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"A Different Darkness at Noon"

New York Review of Books has the fascinating backstory on Arthur Koestler's great anti-totalitarian novel Darkness at Noon. The original manuscript (written in German) was lost during World War II; presciently, Koestler saw the need for an English translation, which was undertaken by his girlfriend Daphne Hardy while Koestler was still writing the original. Years later, with the German original having been lost, Koestler translated the book back into German from Hardy's English translation, which up until now has been the source document for translations into 30-plus other languages. As the writer of the article, Michael Scammell, notes, Darkness at Noon is a rare example of a work of literature known only in translation.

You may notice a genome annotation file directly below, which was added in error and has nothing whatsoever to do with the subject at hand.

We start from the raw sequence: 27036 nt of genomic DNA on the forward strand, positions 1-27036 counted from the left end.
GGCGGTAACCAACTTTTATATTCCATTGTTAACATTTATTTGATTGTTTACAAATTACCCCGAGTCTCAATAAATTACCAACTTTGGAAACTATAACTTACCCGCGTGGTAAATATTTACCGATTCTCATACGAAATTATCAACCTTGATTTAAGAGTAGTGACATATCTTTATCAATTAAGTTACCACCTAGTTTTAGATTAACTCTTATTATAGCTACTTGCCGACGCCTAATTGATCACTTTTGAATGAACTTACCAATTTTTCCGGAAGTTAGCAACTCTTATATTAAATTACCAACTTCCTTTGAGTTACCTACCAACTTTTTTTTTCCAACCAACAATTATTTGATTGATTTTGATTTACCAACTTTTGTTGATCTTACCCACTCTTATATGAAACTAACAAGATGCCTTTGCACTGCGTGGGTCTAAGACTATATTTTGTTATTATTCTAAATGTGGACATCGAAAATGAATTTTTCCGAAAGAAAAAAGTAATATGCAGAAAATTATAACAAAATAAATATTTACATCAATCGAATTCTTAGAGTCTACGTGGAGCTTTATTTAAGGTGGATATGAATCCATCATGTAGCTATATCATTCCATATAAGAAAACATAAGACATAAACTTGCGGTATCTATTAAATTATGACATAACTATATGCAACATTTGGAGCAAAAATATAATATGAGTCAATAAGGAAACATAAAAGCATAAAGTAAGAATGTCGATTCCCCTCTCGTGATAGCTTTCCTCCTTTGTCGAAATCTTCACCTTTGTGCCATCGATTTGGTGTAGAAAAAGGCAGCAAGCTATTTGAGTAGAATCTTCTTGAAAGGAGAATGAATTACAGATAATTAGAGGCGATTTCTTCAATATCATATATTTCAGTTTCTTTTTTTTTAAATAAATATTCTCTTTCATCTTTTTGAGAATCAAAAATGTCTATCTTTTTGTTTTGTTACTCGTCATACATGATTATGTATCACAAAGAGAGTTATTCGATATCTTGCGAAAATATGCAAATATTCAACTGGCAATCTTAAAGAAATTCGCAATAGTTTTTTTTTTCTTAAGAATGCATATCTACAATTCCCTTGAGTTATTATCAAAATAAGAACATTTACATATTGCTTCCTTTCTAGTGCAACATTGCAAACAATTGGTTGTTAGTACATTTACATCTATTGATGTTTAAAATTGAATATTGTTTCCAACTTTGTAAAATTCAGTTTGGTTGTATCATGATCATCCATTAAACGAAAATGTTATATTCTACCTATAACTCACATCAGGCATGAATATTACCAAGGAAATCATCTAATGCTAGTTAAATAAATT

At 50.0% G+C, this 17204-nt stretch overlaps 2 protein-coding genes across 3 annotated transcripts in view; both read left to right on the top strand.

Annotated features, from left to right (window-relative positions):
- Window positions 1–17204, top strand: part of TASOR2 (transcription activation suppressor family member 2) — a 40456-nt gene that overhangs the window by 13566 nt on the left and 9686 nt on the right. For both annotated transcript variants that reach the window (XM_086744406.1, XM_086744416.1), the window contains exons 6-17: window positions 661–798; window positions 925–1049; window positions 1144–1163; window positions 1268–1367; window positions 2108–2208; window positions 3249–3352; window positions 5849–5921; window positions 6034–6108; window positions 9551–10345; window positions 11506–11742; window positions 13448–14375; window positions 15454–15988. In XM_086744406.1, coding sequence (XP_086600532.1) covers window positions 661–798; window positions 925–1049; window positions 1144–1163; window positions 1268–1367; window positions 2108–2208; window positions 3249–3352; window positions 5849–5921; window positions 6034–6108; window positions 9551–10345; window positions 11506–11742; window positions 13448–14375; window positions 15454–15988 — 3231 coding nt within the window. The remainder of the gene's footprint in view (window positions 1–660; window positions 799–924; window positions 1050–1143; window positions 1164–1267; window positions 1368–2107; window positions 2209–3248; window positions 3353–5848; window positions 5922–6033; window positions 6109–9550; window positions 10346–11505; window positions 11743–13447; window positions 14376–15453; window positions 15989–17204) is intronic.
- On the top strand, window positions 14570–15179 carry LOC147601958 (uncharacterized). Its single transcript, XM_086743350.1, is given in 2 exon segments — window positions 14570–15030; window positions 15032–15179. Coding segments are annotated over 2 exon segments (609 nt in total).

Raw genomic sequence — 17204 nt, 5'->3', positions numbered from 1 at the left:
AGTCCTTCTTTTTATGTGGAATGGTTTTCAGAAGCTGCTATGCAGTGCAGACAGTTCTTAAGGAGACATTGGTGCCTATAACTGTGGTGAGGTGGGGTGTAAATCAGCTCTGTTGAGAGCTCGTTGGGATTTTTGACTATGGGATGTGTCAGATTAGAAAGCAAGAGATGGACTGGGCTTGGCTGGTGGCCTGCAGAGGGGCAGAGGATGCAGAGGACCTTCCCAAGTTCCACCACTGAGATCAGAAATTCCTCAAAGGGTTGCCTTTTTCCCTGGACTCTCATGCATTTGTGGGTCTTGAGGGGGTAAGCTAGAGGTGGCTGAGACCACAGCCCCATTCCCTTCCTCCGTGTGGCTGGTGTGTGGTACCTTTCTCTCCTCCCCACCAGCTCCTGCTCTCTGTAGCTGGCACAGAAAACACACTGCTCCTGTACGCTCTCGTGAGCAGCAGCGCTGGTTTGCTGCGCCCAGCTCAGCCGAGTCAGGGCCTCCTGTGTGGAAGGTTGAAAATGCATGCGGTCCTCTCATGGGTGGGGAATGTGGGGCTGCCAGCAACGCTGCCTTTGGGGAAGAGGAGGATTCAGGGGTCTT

And now, remarkably, the original German manuscript has been found. Scammell has read the original and claims that Hardy's English translation is a fairly poor representation of the original (Hardy was apparently less than fully fluent in German) with the original being far superior. The funny thing is that I noticed hardly any shortcomings in the standard English translation that I read and loved - which makes me marvel at how the book could have been possibly have been so much stronger, as Scammell claims. ("...it is a tribute to the quality of Darkness at Noon that it has had such a strong impact on readers despite this [translation] handicap," Scammell writes.)

The original manuscript will soon be published in German, and I'm eager to someday read a new, more accomplished English translation.

March 16, 2016 in Books | Permalink


That was one of the few books in my life that I was not able to finish. Perhaps I should correct that.

Posted by: Paul at Mar 17, 2016 4:31:20 AM

Maybe with a better translation!

Posted by: Pete at Mar 20, 2016 10:59:13 AM